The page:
A retired teacher is speaking out after the Toronto District School Board (TDSB) removed a student-painted mural depicting Canadian historical moments over fears that it might be racist. 

Veteran and former Albert Campbell Collegiate Institute teacher Graham Bye first heard about the murals being removed from the community. 

“I instantly knew this would have something to do with social justice and equity and things like that,” Bye told the National Post. 

“Where are these school officials getting off and deciding what everybody else is able to see?”

Bye said that the mural removal was a “tiny example” of a greater problem with far-left politics infecting everything. 

“This mural thing is just a tiny example of the same kind of madness about pulling down statues and things like that,” said Bye. 

“We took very stringent measures to ensure that the content on the murals wasn’t offensive or anything like that.”

The 15 murals depicted events in Canadian history, including the War of 1812, the Franklin Expedition and the Battle of Queenston Heights.

“They were taken down over the summer. My understanding is that staff wanted to have further discussions about them and took them down until those discussion could be had,” said TDSB spokesperson Ryan Bird.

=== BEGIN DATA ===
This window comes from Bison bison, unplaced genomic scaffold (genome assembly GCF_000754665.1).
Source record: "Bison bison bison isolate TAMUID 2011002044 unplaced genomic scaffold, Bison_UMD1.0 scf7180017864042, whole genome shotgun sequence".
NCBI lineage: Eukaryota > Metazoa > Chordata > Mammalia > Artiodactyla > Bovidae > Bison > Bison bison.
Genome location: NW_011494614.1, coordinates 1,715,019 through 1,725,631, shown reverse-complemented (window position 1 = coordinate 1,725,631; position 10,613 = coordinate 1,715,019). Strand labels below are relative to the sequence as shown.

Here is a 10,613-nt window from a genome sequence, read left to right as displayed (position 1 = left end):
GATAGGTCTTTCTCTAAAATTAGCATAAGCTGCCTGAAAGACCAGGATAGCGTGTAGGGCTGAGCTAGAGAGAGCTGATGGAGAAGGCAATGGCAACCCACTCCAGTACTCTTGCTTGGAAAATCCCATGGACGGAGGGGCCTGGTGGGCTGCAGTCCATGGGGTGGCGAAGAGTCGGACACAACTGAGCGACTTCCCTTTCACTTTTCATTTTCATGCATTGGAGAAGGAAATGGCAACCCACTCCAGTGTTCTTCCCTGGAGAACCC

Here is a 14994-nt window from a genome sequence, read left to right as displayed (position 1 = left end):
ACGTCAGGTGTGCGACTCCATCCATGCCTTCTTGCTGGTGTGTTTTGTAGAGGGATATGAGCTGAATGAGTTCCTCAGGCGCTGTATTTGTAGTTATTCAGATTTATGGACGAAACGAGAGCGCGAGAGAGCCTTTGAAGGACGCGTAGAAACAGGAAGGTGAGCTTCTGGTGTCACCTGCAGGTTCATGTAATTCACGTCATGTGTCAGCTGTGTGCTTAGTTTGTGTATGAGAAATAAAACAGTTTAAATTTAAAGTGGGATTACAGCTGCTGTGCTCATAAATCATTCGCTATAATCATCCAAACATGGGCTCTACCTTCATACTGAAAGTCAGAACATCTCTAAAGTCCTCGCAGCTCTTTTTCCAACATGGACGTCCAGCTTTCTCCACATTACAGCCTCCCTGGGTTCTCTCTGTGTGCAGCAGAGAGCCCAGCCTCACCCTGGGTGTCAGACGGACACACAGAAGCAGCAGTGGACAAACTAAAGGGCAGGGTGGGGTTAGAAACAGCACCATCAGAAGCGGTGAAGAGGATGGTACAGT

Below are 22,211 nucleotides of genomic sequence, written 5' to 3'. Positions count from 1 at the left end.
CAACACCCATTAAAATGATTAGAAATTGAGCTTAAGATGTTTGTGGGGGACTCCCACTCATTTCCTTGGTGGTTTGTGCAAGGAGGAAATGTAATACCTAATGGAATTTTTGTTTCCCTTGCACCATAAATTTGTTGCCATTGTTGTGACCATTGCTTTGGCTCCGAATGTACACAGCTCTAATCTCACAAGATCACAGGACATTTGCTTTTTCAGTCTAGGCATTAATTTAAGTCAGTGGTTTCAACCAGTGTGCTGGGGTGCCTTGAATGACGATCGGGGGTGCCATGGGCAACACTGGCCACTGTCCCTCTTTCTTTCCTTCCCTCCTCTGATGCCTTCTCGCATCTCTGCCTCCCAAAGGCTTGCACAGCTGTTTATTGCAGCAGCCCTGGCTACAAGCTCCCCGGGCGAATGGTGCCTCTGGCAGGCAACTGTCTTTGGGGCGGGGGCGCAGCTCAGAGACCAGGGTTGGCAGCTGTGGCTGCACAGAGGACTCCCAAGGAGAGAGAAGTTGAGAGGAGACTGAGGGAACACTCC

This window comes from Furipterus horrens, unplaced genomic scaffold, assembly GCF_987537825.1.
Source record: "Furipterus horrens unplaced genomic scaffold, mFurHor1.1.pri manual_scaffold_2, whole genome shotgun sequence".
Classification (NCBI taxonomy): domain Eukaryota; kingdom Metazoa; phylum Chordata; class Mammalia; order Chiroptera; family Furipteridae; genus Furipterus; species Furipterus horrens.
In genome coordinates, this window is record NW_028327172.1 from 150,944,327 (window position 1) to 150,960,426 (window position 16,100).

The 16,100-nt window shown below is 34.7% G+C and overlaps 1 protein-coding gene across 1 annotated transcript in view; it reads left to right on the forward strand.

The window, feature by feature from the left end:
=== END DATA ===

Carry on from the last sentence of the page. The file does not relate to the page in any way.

According to Bird, “the depiction of Indigenous people in the paintings of historical scenes” was what caused the removal. 

“They think they’re protecting people. Do you realize you’re behaving exactly like the communists or the Nazis you think you’re protecting us from?” said Bye. 

“I think that’s what you were supposed to do as teacher, but apparently it’s triggering now. You know, it’s just ridiculous.” 

The TDSB has been plagued by a number of scandals due to the influence of woke politics. As reported by True North last year, the board moved to rename Queen Victoria Public School citing the former monarch’s “racist legacy.” 

A motion on the matter claimed that “some schools names do not reflect the values of contemporary Toronto” and that “some schools are named after people with a racist legacy.”